Published this week, here are the new government guides for the private rented sector, as well our own Guide for prospective tenants and details of Our tenant commitment for people renting through us:
How to rent – a guide for current and prospective tenants
This guide is for tenants and landlords in the private rented sector to help them understand their rights and responsibilities. It provides a checklist and more detailed information on each stage of the process, including:
- what to look out for before renting
- living in a rented home
- what happens at the end of a tenancy
- what to do if things go wrong.
How to rent a safe home – a guide for current and prospective tenants
This guide is for tenants and explains the main hazards which may make a property unsafe to live in. It explains tenants’ and landlords’ obligations and how to raise concerns.
How to let – a guide for current and prospective private residential landlords
This guide is for current and prospective landlords. It explains the responsibilities, legal requirements and best practice for letting a property in the private rented sector. It is not intended to cover leasehold, holiday lets or ‘resident landlords’ who let to lodgers.
How to lease – a guide for current and prospective leaseholders.
This guide is for current and prospective leaseholders and sets out the differences between leasehold and freehold property and the rights, obligations and implications of being a leaseholder.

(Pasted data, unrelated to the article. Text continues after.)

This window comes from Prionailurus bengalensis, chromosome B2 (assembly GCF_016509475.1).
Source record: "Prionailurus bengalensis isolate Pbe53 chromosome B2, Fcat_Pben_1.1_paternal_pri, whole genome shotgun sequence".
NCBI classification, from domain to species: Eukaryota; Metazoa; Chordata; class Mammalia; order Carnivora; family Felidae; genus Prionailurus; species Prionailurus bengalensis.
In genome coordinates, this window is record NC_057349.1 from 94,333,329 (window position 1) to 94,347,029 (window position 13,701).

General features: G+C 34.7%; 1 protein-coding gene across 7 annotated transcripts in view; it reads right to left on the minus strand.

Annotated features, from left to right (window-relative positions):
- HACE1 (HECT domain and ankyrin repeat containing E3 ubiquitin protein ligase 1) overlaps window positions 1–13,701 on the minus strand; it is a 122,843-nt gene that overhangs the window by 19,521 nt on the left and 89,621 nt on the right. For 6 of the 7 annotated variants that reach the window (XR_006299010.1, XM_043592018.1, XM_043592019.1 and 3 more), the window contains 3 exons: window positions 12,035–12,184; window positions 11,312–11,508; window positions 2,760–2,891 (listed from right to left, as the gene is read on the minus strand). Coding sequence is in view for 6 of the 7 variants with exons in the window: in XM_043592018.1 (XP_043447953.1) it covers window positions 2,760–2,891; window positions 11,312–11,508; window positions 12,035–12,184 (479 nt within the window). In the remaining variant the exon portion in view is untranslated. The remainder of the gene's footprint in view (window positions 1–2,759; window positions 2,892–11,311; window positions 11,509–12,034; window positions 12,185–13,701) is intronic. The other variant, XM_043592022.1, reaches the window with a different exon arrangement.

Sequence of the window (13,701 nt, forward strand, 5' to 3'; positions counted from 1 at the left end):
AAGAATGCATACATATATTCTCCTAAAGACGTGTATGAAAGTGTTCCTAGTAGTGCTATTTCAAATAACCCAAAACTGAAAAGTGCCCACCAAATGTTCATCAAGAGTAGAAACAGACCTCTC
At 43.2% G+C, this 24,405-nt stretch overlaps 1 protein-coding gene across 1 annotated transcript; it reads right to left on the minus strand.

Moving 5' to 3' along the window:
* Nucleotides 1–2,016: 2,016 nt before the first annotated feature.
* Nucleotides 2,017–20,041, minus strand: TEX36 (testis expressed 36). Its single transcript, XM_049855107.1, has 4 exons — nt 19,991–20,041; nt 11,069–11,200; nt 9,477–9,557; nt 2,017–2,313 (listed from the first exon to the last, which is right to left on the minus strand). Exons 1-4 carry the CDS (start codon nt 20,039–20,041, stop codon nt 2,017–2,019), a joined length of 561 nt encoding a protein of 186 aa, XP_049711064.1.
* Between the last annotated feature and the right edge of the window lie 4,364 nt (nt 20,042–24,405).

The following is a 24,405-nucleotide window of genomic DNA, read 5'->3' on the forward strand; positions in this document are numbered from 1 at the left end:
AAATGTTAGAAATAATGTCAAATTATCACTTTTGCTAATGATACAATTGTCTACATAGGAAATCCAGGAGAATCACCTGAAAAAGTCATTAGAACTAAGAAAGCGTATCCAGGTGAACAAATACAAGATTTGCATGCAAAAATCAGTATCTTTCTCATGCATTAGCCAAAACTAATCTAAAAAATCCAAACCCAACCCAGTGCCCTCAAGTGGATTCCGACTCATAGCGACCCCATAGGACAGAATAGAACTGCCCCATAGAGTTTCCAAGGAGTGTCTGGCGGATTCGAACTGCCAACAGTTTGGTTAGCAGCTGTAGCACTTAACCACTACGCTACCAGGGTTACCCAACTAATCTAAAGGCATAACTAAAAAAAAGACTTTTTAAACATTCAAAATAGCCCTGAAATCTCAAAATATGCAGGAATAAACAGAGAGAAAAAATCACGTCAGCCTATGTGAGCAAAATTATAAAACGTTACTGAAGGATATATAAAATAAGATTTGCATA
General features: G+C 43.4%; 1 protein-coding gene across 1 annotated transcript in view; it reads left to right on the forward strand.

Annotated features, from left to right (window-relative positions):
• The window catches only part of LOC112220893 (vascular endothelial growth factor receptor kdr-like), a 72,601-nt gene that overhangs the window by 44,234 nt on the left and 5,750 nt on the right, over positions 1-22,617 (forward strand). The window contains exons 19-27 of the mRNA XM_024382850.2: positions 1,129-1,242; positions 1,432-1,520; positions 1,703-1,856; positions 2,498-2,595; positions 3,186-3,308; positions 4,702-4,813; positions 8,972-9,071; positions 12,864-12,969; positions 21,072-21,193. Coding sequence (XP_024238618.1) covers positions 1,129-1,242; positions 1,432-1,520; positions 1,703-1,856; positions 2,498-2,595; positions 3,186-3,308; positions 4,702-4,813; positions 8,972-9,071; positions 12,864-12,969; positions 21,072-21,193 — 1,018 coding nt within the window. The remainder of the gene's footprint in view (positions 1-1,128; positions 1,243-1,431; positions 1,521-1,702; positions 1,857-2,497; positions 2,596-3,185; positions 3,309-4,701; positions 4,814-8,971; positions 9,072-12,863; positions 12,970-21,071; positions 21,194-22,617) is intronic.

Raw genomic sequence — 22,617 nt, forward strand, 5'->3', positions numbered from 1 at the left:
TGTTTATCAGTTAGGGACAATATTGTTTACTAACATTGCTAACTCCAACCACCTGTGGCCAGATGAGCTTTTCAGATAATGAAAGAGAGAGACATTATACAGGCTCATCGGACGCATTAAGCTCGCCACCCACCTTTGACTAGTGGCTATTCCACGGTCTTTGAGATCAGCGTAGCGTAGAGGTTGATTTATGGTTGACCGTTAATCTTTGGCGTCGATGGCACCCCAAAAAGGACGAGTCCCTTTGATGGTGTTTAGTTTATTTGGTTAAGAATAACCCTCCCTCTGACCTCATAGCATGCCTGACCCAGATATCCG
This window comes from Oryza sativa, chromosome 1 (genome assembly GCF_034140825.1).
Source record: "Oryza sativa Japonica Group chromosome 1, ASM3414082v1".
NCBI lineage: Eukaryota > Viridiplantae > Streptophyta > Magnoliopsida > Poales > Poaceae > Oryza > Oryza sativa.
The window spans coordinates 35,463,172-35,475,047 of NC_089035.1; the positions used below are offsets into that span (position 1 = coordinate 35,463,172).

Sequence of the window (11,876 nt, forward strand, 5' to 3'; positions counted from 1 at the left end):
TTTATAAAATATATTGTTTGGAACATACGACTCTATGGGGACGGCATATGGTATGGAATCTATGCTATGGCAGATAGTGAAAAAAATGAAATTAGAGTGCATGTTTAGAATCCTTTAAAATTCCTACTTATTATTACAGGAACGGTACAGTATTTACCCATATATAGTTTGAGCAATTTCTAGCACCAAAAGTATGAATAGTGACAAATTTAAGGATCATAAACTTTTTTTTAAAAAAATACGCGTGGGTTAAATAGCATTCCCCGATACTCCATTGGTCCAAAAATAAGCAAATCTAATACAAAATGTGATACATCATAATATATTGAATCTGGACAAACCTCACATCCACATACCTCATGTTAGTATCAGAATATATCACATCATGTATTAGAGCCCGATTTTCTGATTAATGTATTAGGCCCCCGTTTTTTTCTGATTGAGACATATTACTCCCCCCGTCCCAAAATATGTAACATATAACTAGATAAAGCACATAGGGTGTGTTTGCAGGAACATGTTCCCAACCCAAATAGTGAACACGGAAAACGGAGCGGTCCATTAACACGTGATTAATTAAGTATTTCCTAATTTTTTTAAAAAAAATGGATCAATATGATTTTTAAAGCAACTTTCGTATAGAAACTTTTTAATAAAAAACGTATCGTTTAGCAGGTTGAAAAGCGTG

Guide for our prospective tenants
We have also produced our own Guide for propsective tenants, so you're aware of the process if you choose to rent through us. Download it here.
Our tenant commitment
We charge tenants one-off fees to cover referencing and check-in costs (as both services are provided by a third party). We do not charge tenants for the production of the tenancy agreement and there are no tenant renewal or check-out fees. View a guide to our tenant fees here.
Download our guide for prospective tenants here.
Tenants can be assured:
- of good property standards with all properties on our books subject to an appraisal
- that we offer a quality property management system for all homes we let, providing reassurance that all issues will be dealt with promptly
- that we are a member of the Property Ombudsman and ARLA Propertymark and have a compliance procedure in place
- of the flexibility to request a tenancy to up to three years' duration, so people have the peace of mind that they can make themselves at home for the foreseeable future (subject to the landlord's agreement and any price increase during that time will be tied to a formula which will be set out in the tenancy agreement)
- of the option to request a break clause that allows the ending of the tenancy with two months' notice usually any time after the first four-to-ten months (or a period of time to be agreed with the landlord) in case circumstances change
- your deposit is held by the government-backed Tenancy Deposit Scheme.